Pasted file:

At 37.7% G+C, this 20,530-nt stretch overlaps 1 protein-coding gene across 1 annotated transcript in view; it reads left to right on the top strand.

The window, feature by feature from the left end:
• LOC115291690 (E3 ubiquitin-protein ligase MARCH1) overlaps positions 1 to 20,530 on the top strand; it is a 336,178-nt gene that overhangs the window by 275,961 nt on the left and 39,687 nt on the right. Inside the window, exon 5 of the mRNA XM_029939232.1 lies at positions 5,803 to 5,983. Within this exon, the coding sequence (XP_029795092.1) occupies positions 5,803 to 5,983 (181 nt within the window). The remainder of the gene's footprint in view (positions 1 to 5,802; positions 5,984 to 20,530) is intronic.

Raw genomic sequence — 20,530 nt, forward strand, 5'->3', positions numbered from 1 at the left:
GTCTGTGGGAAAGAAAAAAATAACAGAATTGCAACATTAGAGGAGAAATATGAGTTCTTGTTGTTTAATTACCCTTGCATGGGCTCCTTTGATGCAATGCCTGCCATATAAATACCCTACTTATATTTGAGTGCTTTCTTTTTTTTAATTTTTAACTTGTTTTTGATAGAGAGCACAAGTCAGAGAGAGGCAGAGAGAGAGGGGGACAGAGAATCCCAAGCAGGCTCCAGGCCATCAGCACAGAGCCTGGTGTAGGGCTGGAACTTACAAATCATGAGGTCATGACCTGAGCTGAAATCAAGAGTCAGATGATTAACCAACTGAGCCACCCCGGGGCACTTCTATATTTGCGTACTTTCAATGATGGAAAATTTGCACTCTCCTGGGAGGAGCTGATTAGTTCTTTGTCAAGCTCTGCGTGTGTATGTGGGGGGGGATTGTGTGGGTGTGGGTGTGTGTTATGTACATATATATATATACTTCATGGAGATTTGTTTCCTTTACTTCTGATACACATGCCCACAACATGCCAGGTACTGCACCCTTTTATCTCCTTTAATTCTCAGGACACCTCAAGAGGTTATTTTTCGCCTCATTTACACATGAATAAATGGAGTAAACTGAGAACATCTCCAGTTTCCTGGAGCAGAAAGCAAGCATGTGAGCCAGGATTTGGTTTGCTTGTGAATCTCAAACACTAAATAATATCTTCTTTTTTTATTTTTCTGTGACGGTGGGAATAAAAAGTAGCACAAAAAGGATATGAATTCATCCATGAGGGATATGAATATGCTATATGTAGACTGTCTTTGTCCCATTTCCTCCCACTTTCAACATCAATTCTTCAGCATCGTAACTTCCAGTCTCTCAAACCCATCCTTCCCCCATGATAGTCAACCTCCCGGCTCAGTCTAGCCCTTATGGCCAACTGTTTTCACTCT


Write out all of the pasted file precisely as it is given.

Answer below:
At 37.7% G+C, this 20,530-nt stretch overlaps 1 protein-coding gene across 1 annotated transcript in view; it reads left to right on the top strand.

The window, feature by feature from the left end:
• LOC115291690 (E3 ubiquitin-protein ligase MARCH1) overlaps positions 1 to 20,530 on the top strand; it is a 336,178-nt gene that overhangs the window by 275,961 nt on the left and 39,687 nt on the right. Inside the window, exon 5 of the mRNA XM_029939232.1 lies at positions 5,803 to 5,983. Within this exon, the coding sequence (XP_029795092.1) occupies positions 5,803 to 5,983 (181 nt within the window). The remainder of the gene's footprint in view (positions 1 to 5,802; positions 5,984 to 20,530) is intronic.

Raw genomic sequence — 20,530 nt, forward strand, 5'->3', positions numbered from 1 at the left:
GTCTGTGGGAAAGAAAAAAATAACAGAATTGCAACATTAGAGGAGAAATATGAGTTCTTGTTGTTTAATTACCCTTGCATGGGCTCCTTTGATGCAATGCCTGCCATATAAATACCCTACTTATATTTGAGTGCTTTCTTTTTTTTAATTTTTAACTTGTTTTTGATAGAGAGCACAAGTCAGAGAGAGGCAGAGAGAGAGGGGGACAGAGAATCCCAAGCAGGCTCCAGGCCATCAGCACAGAGCCTGGTGTAGGGCTGGAACTTACAAATCATGAGGTCATGACCTGAGCTGAAATCAAGAGTCAGATGATTAACCAACTGAGCCACCCCGGGGCACTTCTATATTTGCGTACTTTCAATGATGGAAAATTTGCACTCTCCTGGGAGGAGCTGATTAGTTCTTTGTCAAGCTCTGCGTGTGTATGTGGGGGGGGATTGTGTGGGTGTGGGTGTGTGTTATGTACATATATATATATACTTCATGGAGATTTGTTTCCTTTACTTCTGATACACATGCCCACAACATGCCAGGTACTGCACCCTTTTATCTCCTTTAATTCTCAGGACACCTCAAGAGGTTATTTTTCGCCTCATTTACACATGAATAAATGGAGTAAACTGAGAACATCTCCAGTTTCCTGGAGCAGAAAGCAAGCATGTGAGCCAGGATTTGGTTTGCTTGTGAATCTCAAACACTAAATAATATCTTCTTTTTTTATTTTTCTGTGACGGTGGGAATAAAAAGTAGCACAAAAAGGATATGAATTCATCCATGAGGGATATGAATATGCTATATGTAGACTGTCTTTGTCCCATTTCCTCCCACTTTCAACATCAATTCTTCAGCATCGTAACTTCCAGTCTCTCAAACCCATCCTTCCCCCATGATAGTCAACCTCCCGGCTCAGTCTAGCCCTTATGGCCAACTGTTTTCACTCT